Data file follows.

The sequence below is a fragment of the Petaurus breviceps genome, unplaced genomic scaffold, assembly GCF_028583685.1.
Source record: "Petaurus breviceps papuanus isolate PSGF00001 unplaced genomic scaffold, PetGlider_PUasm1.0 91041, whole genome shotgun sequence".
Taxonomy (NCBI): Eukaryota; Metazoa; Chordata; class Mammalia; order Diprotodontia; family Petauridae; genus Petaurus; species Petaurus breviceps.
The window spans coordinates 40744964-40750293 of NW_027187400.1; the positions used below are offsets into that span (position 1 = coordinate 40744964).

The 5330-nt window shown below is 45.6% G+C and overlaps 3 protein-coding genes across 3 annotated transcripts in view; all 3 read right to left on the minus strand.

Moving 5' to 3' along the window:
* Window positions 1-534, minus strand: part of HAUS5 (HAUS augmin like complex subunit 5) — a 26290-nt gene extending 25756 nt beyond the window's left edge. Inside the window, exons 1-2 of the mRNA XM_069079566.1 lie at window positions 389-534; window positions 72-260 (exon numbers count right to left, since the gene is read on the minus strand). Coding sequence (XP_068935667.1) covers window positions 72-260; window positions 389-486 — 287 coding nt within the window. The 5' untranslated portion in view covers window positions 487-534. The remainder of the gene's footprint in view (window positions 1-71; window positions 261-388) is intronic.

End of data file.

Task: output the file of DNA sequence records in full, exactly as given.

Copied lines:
The sequence below is a fragment of the Petaurus breviceps genome, unplaced genomic scaffold, assembly GCF_028583685.1.
Source record: "Petaurus breviceps papuanus isolate PSGF00001 unplaced genomic scaffold, PetGlider_PUasm1.0 91041, whole genome shotgun sequence".
Taxonomy (NCBI): Eukaryota; Metazoa; Chordata; class Mammalia; order Diprotodontia; family Petauridae; genus Petaurus; species Petaurus breviceps.
The window spans coordinates 40744964-40750293 of NW_027187400.1; the positions used below are offsets into that span (position 1 = coordinate 40744964).

The 5330-nt window shown below is 45.6% G+C and overlaps 3 protein-coding genes across 3 annotated transcripts in view; all 3 read right to left on the minus strand.

Moving 5' to 3' along the window:
* Window positions 1-534, minus strand: part of HAUS5 (HAUS augmin like complex subunit 5) — a 26290-nt gene extending 25756 nt beyond the window's left edge. Inside the window, exons 1-2 of the mRNA XM_069079566.1 lie at window positions 389-534; window positions 72-260 (exon numbers count right to left, since the gene is read on the minus strand). Coding sequence (XP_068935667.1) covers window positions 72-260; window positions 389-486 — 287 coding nt within the window. The 5' untranslated portion in view covers window positions 487-534. The remainder of the gene's footprint in view (window positions 1-71; window positions 261-388) is intronic.